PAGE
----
Fulfilling a lifetime dream | SummitDaily.com
YOUR AD HERE »

Fulfilling a lifetime dream

Jane Stebbins

BRECKENRIDGE – Ever since Russ Paul Rahn was a little boy, he wanted to sell ice cream from a bicycle.

But stints as a commercial diver on an oil rig, a location manager in Hollywood, an electrician at a petrochemical plant, a bartender, a cashier at City Market – even a job sitting next to an old man to ensure he was still breathing – all got in the way.

Now, at 55, Rahn is living his dream.

“Call me crazy, but I just love riding bikes,” he said. “I’m kind of doing this for fun. I always wanted to drive one of these things.”

Rahn, whose new business venture is called the Ice Cream Pedaller, hopes to start cruising up and down the bike path in Breckenridge this weekend selling ice cream sandwiches, pushups, Eskimo Pies and energy drinks.

Rahn said he won’t be quitting his day job at City Market anytime soon.

“It’s kind of like that “Leave it to Beaver’ show, when Wally Cleaver gets an ice cream job, and all his friends laughed at him, say they’ll pay him tomorrow and they didn’t and Ward had to bail Wally out of it,” Rahn said. “I don’t have a Ward to bail me out of this.”

Depending on the occasion, Rahn plans to wear baggy beach shorts and a Hawaiian shirt or a white chef’s outfit with a black bowtie. He’s also thinking about wearing a T-shirt with a tuxedo printed on it when he peddles his wares during Backstage Theatre events on Ridge Street.

During the Fourth of July’s Firecracker 50 bike race, Rahn will be at the head of the pack – for the first lap, anyway.

He’s not sure how easy it will be to pedal a 250-pound bike at 9,600 feet elevation, but Rahn is hardly unprepared. The Breckenridge man puts about 100 miles a week on his bike, and has riden from Los Angeles to La Paz, Mexico, and from Death Valley, Calif. to Green River, Utah.

The Breckenridge Town Council gave Rahn approval to pedal his bike along the bike path in town – but only if he keeps customers out of the way of other traffic on the path.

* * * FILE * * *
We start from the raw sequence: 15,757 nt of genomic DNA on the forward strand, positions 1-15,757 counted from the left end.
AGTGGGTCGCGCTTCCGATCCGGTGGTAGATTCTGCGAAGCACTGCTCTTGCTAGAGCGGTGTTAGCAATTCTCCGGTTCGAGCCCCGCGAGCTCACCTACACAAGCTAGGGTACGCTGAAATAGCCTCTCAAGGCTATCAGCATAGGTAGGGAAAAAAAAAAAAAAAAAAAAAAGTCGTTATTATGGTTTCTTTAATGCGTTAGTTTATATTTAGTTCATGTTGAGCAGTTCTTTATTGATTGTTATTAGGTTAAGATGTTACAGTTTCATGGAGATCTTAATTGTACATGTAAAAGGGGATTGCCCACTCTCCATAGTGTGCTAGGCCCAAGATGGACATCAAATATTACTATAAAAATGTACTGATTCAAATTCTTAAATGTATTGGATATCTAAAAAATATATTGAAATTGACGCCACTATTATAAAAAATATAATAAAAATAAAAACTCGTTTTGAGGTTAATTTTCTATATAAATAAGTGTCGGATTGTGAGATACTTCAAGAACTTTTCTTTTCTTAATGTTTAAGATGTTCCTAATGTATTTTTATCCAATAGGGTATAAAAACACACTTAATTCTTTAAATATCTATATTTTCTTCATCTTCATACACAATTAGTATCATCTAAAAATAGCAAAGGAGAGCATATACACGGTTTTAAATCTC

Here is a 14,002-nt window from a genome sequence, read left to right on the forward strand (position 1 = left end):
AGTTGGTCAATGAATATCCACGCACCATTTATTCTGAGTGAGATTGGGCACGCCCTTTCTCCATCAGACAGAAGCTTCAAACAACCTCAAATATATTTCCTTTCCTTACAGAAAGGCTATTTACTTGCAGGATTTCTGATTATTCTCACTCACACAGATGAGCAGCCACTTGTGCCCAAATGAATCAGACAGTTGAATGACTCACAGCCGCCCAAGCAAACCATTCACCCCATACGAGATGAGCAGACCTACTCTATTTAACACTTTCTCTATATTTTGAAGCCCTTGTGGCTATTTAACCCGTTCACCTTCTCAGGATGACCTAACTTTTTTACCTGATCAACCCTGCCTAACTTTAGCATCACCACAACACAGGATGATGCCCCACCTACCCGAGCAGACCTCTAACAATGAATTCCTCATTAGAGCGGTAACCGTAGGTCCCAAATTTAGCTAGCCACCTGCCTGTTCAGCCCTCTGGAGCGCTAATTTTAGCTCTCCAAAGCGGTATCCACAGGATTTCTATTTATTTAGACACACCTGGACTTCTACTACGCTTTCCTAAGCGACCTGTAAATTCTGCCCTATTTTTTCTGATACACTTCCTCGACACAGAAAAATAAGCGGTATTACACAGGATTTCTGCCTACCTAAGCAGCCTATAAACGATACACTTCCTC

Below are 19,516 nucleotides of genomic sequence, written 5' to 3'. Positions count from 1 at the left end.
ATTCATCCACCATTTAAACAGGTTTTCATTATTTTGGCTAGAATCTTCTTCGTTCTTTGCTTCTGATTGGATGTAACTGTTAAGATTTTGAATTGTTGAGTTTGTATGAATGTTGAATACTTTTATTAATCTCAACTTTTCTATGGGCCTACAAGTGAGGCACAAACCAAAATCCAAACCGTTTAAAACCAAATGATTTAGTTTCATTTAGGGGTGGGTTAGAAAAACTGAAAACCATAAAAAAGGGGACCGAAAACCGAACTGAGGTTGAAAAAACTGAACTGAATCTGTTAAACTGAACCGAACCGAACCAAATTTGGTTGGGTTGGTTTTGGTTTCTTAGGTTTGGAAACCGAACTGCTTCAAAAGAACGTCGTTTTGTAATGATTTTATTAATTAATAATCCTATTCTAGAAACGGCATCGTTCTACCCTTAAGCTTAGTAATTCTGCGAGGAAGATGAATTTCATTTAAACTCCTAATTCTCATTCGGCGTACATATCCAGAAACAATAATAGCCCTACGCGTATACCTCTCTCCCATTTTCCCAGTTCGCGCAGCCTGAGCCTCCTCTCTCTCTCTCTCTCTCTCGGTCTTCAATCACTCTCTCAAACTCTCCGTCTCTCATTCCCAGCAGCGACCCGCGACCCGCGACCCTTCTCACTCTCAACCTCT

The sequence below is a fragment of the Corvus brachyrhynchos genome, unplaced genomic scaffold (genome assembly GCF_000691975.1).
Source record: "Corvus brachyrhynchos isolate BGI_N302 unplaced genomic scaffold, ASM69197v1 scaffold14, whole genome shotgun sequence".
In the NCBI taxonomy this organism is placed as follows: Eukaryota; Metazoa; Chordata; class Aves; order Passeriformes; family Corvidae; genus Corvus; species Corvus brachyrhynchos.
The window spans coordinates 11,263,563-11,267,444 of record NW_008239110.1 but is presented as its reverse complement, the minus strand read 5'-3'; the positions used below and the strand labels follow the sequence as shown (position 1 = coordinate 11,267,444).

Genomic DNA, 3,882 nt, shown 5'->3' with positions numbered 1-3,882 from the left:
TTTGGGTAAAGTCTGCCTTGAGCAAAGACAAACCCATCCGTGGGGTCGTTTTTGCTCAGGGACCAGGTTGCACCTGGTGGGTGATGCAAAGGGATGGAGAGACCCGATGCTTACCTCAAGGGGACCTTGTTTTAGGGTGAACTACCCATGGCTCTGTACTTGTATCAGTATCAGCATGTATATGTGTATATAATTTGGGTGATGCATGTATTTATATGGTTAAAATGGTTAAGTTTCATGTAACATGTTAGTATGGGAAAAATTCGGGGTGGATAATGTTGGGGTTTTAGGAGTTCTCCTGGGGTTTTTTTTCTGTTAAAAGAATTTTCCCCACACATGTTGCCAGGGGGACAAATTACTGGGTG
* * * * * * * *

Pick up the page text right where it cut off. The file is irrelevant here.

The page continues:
“I’m going to stay off Main Street – first, so I’m not competing with anybody,” Rahn said. “And two, for my own safety. The sidewalks are too narrow, and the streets are too nuts. I’d hate to be hit by one of those Escalades.”

The town planning commission approved a similar operation last year for Nick Farkouh, a Breckenridge man who endeavored to put pedicabs – a sort of rickshaw on wheels – on Main Street to transport people to and fro.

Farkouh hoped to have 10 to 15 pedicabs on the streets within a year, but the business never took off like it has in other towns, and town records indicate the business, Ice-Cycles, is no longer active.

To eliminate complaints from merchants who say Rahn might have an unfair advantage because he doesn’t have to pay the upkeep they do – rent, common area fees and the like – Rahn has obtained a business occupation license. He also plans to operate mostly on summer weekends.

Although this summer will be a test, Rahn already is talking with a bicycle distributor about becoming the rep for Colorado.

“My main concern is, I want to pay for the cart,” he said. “I’m not looking to make a killing. I’ve just always been trying to figure out what I wanted to be when I grew up, and here I am: an ice cream vendor.”

Jane Stebbins can be reached at (970) 668-3998 ext. 228 or jstebbins@summitdaily.com.


Support Local Journalism

Support Local Journalism

As a Summit Daily News reader, you make our work possible.

Now more than ever, your financial support is critical to help us keep our communities informed about the evolving coronavirus pandemic and the impact it is having on our residents and businesses. Every contribution, no matter the size, will make a difference.

Your donation will be used exclusively to support quality, local journalism.

For tax deductible donations, click here.
 

Start a dialogue, stay on topic and be civil.
If you don't follow the rules, your comment may be deleted.

User Legend: iconModerator iconTrusted User